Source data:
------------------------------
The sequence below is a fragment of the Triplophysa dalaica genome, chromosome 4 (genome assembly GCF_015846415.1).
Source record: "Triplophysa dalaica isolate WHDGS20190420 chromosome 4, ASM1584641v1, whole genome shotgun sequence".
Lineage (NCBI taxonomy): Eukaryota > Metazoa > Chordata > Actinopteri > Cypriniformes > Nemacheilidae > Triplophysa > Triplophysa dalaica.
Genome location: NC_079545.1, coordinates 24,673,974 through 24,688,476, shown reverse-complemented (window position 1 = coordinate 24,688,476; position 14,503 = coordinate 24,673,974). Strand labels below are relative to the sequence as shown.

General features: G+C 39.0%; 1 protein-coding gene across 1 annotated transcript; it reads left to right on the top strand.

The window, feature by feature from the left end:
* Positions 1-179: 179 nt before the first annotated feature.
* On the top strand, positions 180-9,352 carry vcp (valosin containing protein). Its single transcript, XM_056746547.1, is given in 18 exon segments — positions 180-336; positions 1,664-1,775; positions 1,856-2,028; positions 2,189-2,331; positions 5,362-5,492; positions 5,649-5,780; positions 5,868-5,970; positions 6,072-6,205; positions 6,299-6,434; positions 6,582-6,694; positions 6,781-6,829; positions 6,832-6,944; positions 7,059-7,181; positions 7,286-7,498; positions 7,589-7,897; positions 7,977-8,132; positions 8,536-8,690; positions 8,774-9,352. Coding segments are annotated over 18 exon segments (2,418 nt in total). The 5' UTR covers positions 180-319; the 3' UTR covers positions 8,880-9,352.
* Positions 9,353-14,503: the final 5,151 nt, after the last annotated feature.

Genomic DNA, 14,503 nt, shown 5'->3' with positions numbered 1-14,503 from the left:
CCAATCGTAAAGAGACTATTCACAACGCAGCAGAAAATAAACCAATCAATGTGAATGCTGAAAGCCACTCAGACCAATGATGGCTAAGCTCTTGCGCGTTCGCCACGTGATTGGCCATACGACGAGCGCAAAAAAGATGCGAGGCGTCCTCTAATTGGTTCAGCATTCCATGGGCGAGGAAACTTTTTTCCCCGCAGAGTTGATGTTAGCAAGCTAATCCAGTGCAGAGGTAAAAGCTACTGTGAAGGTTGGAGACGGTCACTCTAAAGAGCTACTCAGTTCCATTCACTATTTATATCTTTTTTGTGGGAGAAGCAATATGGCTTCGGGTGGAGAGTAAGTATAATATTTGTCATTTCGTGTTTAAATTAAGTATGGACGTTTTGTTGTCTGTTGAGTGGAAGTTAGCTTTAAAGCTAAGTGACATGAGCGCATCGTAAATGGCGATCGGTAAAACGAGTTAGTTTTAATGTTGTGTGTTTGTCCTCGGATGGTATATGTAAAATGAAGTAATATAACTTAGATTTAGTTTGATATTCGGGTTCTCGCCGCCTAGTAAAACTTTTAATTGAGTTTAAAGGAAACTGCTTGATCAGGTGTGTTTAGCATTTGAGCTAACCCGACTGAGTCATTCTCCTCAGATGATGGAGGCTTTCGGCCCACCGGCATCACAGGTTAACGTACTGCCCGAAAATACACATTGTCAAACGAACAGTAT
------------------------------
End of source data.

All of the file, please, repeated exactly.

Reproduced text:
The sequence below is a fragment of the Triplophysa dalaica genome, chromosome 4 (genome assembly GCF_015846415.1).
Source record: "Triplophysa dalaica isolate WHDGS20190420 chromosome 4, ASM1584641v1, whole genome shotgun sequence".
Lineage (NCBI taxonomy): Eukaryota > Metazoa > Chordata > Actinopteri > Cypriniformes > Nemacheilidae > Triplophysa > Triplophysa dalaica.
Genome location: NC_079545.1, coordinates 24,673,974 through 24,688,476, shown reverse-complemented (window position 1 = coordinate 24,688,476; position 14,503 = coordinate 24,673,974). Strand labels below are relative to the sequence as shown.

General features: G+C 39.0%; 1 protein-coding gene across 1 annotated transcript; it reads left to right on the top strand.

The window, feature by feature from the left end:
* Positions 1-179: 179 nt before the first annotated feature.
* On the top strand, positions 180-9,352 carry vcp (valosin containing protein). Its single transcript, XM_056746547.1, is given in 18 exon segments — positions 180-336; positions 1,664-1,775; positions 1,856-2,028; positions 2,189-2,331; positions 5,362-5,492; positions 5,649-5,780; positions 5,868-5,970; positions 6,072-6,205; positions 6,299-6,434; positions 6,582-6,694; positions 6,781-6,829; positions 6,832-6,944; positions 7,059-7,181; positions 7,286-7,498; positions 7,589-7,897; positions 7,977-8,132; positions 8,536-8,690; positions 8,774-9,352. Coding segments are annotated over 18 exon segments (2,418 nt in total). The 5' UTR covers positions 180-319; the 3' UTR covers positions 8,880-9,352.
* Positions 9,353-14,503: the final 5,151 nt, after the last annotated feature.

Genomic DNA, 14,503 nt, shown 5'->3' with positions numbered 1-14,503 from the left:
CCAATCGTAAAGAGACTATTCACAACGCAGCAGAAAATAAACCAATCAATGTGAATGCTGAAAGCCACTCAGACCAATGATGGCTAAGCTCTTGCGCGTTCGCCACGTGATTGGCCATACGACGAGCGCAAAAAAGATGCGAGGCGTCCTCTAATTGGTTCAGCATTCCATGGGCGAGGAAACTTTTTTCCCCGCAGAGTTGATGTTAGCAAGCTAATCCAGTGCAGAGGTAAAAGCTACTGTGAAGGTTGGAGACGGTCACTCTAAAGAGCTACTCAGTTCCATTCACTATTTATATCTTTTTTGTGGGAGAAGCAATATGGCTTCGGGTGGAGAGTAAGTATAATATTTGTCATTTCGTGTTTAAATTAAGTATGGACGTTTTGTTGTCTGTTGAGTGGAAGTTAGCTTTAAAGCTAAGTGACATGAGCGCATCGTAAATGGCGATCGGTAAAACGAGTTAGTTTTAATGTTGTGTGTTTGTCCTCGGATGGTATATGTAAAATGAAGTAATATAACTTAGATTTAGTTTGATATTCGGGTTCTCGCCGCCTAGTAAAACTTTTAATTGAGTTTAAAGGAAACTGCTTGATCAGGTGTGTTTAGCATTTGAGCTAACCCGACTGAGTCATTCTCCTCAGATGATGGAGGCTTTCGGCCCACCGGCATCACAGGTTAACGTACTGCCCGAAAATACACATTGTCAAACGAACAGTAT